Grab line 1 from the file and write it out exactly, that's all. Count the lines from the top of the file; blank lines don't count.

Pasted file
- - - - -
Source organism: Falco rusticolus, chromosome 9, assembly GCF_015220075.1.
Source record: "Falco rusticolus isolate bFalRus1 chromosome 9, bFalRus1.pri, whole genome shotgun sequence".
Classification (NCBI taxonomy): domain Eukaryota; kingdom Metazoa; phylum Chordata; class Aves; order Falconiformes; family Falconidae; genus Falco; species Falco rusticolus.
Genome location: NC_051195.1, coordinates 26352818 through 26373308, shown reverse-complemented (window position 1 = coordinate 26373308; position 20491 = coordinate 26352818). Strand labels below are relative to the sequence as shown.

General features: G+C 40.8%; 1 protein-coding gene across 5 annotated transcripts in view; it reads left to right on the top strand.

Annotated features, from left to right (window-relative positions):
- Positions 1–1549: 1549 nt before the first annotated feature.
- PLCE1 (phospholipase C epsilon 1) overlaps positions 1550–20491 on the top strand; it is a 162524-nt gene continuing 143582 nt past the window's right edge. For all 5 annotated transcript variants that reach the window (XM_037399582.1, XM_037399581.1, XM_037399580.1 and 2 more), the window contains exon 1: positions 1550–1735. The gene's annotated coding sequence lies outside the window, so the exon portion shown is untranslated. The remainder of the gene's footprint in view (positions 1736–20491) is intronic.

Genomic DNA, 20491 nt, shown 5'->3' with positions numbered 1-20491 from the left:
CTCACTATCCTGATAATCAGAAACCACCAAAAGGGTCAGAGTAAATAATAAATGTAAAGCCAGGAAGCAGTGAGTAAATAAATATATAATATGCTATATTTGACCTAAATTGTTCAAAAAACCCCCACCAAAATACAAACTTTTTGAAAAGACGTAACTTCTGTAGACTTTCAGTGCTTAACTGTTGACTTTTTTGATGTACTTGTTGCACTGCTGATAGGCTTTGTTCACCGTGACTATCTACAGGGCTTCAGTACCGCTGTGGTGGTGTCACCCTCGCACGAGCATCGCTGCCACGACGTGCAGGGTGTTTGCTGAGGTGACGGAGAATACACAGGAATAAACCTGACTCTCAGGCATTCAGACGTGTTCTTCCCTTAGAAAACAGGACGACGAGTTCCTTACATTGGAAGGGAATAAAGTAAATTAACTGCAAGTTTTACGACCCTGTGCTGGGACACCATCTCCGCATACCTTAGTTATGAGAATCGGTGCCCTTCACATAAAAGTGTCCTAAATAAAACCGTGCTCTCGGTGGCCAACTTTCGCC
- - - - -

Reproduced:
Source organism: Falco rusticolus, chromosome 9, assembly GCF_015220075.1.